Unfortunately, when most people see rituals, they see pointless superstitions. Indeed, many rituals are based on a primitive understanding of the world. But by building personal rituals, you get to encode the behaviors you feel are important and cut out the wasted middle moments.

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    Program Your Own Algorithms

    Another way of viewing rituals is by seeing them as computer algorithms. An algorithm is a set of instructions that is repeated to get a result.

    Some algorithms are highly efficient, sorting or searching millions of pieces of data in a few seconds. Other algorithms are bulky and awkward, taking hours to do the same task.

    By forming rituals, you are building algorithms for your behavior. Take the delayed and painful pattern of waking up, debating whether to sleep in for another two minutes, hitting the snooze button, repeat until almost late for work. This could be reprogrammed to get out of bed immediately, without debating your decision.

    How to Form a Ritual

    I’ve set up personal rituals for myself for handling e-mail, waking up each morning, writing articles, and reading books. Far from making me inflexible, these rituals give me a useful default pattern that works best 99% of the time. Whenever my current ritual won’t work, I’m always free to stop using it.

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    Forming a ritual isn’t too difficult, and the same principles for changing habits apply:

    1. Write out your sequence of behavior. I suggest starting with a simple ritual of only 3-4 steps maximum. Wait until you’ve established a ritual before you try to add new steps.
    2. Commit to following your ritual for thirty days. This step will take the idea and condition it into your nervous system as a habit.
    3. Define a clear trigger. When does your ritual start? A ritual to wake up is easy—the sound of your alarm clock will work. As for what triggers you to go to the gym, read a book or answer e-mail—you’ll have to decide.
    4. Tweak the Pattern. Your algorithm probably won’t be perfectly efficient the first time. Making a few tweaks after the first 30-day trial can make your ritual more useful.

    Ways to Use a Ritual

    Based on the above ideas, here are some ways you could implement your own rituals:

    1. Waking Up

    Set up a morning ritual for when you wake up and the next few things you do immediately afterward. To combat the grogginess after immediately waking up, my solution is to do a few pushups right after getting out of bed. After that, I sneak in ninety minutes of reading before getting ready for morning classes.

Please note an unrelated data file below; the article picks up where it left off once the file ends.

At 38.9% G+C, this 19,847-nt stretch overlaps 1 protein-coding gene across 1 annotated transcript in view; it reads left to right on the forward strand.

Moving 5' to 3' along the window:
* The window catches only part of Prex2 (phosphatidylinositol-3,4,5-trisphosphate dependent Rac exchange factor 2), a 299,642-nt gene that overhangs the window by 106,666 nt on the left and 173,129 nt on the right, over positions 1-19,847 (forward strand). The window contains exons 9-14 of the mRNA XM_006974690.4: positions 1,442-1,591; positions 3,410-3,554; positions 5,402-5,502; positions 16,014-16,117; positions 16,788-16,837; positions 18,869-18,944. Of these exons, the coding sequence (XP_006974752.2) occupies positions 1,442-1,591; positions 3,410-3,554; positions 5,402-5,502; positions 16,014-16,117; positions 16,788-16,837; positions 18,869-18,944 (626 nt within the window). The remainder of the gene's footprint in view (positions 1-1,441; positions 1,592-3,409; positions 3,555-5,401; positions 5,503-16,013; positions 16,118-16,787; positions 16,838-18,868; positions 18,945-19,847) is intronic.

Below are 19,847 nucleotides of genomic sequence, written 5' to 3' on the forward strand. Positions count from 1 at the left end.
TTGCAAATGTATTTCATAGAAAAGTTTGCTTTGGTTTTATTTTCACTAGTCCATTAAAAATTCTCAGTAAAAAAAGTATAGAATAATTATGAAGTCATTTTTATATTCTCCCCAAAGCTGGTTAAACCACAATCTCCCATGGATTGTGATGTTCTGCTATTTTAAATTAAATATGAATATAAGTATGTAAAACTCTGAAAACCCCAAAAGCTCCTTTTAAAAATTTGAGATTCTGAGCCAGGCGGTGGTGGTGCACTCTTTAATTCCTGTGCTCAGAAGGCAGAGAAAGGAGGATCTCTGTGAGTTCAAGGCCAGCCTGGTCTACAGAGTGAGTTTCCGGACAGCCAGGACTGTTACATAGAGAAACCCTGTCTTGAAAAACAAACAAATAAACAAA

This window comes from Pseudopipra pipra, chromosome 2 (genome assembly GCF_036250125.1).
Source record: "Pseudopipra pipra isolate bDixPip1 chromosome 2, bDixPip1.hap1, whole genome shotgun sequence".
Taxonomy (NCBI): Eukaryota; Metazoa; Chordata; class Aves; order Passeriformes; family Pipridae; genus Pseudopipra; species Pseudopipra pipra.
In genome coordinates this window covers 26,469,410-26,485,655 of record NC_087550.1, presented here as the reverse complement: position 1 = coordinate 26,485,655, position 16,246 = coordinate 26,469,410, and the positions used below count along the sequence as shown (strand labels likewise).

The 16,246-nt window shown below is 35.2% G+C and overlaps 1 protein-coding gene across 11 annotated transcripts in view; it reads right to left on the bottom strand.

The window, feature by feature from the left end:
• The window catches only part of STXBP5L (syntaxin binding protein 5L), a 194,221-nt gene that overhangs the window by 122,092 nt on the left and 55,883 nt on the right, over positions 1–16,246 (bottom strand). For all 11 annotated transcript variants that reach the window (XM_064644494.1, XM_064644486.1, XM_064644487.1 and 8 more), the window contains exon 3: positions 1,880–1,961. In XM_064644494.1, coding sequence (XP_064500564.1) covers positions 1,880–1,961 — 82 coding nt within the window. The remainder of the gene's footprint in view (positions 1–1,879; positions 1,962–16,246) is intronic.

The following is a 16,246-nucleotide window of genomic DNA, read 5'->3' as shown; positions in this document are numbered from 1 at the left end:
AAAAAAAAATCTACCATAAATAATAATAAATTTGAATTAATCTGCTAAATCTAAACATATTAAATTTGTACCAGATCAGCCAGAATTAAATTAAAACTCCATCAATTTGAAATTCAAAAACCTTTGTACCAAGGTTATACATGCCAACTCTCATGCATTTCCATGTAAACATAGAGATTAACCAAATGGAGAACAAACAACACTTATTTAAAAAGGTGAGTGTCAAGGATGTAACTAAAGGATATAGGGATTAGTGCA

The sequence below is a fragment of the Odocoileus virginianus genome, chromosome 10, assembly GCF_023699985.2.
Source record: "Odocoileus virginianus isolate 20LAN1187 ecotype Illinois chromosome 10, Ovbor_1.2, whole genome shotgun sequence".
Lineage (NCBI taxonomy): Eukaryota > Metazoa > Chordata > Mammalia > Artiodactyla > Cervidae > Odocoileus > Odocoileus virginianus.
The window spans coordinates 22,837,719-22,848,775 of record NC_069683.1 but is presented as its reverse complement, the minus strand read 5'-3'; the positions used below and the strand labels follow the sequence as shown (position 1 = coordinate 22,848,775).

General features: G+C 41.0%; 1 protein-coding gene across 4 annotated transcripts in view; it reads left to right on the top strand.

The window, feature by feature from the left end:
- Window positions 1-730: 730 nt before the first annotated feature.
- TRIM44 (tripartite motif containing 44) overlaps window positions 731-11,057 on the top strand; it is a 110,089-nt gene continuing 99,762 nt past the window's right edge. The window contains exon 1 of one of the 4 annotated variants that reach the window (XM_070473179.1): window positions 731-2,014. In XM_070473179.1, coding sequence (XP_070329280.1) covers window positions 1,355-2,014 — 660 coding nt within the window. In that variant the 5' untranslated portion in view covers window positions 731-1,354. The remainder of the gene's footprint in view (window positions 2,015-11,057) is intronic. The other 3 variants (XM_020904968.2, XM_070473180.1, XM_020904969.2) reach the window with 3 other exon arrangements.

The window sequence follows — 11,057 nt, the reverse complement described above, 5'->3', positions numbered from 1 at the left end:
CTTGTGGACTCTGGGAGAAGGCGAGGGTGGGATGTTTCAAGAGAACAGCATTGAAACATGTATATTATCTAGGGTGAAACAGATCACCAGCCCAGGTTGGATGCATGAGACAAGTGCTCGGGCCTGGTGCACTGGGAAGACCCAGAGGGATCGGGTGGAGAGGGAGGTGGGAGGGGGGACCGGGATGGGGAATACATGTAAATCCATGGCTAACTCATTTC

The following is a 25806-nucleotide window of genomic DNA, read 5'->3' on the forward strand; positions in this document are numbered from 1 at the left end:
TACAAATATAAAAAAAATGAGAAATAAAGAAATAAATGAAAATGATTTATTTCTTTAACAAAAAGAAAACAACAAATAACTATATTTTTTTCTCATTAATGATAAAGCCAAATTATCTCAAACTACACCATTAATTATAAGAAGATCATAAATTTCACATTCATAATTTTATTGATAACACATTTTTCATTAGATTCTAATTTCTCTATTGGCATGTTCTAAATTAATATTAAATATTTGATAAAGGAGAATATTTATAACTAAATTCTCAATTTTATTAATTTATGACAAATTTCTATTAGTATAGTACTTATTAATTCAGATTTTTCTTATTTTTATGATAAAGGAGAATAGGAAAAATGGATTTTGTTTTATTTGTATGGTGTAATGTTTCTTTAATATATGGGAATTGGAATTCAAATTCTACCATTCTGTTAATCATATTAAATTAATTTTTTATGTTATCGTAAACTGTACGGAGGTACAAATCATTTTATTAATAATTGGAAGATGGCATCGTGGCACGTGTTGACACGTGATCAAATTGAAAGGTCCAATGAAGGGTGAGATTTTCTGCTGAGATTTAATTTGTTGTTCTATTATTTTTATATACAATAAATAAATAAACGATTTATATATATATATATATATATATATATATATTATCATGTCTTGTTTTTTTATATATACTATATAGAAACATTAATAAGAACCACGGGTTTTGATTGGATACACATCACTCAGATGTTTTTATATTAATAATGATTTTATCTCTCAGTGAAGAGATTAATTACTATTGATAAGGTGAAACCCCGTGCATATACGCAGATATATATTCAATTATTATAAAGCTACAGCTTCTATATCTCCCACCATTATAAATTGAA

2. Web Usage

    How often do you answer e-mail, look at Google Reader, or check Facebook each day? I found by taking all my daily internet needs and compressing them into one, highly-efficient ritual, I was able to cut off 75% of my web time without losing any communication.

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    3. Reading

    How much time do you get to read books? If your library isn’t as large as you’d like, you might want to consider the rituals you use for reading. Programming a few steps to trigger yourself to read instead of watching television or during a break in your day can chew through dozens of books each year.

    4. Friendliness

    Rituals can also help with communication. Set up a ritual of starting a conversation when you have opportunities to meet people.

    5. Working

    One of the hardest barriers when overcoming procrastination is building up a concentrated flow. Building those steps into a ritual can allow you to quickly start working or continue working after an interruption.

    6. Going to the gym

    If exercising is a struggle, encoding a ritual can remove a lot of the difficulty. Set up a quick ritual for going to exercise right after work or when you wake up.

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    7. Exercise

    Even within your workouts, you can have rituals. Spacing the time between runs or reps with a certain number of breaths can remove the guesswork. Forming a ritual of doing certain exercises in a particular order can save time.

    8. Sleeping

    Form a calming ritual in the last 30-60 minutes of your day before you go to bed. This will help slow yourself down and make falling asleep much easier. Especially if you plan to get up full of energy in the morning, it will help if you remove insomnia.

    8. Weekly Reviews

    The weekly review is a big part of the GTD system. By making a simple ritual checklist for my weekly review, I can get the most out of this exercise in less time. Originally, I did holistic reviews where I wrote my thoughts on the week and progress as a whole. Now, I narrow my focus toward specific plans, ideas, and measurements.

    Final Thoughts

    We all want to be productive. But time wasters, procrastination, and laziness sometimes get the better of us. If you’re facing such difficulties, don’t be afraid to make use of these rituals to help you conquer them.

    More Tips to Conquer Time Wasters and Procrastination

     

    Featured photo credit: RODOLFO BARRETO via unsplash.com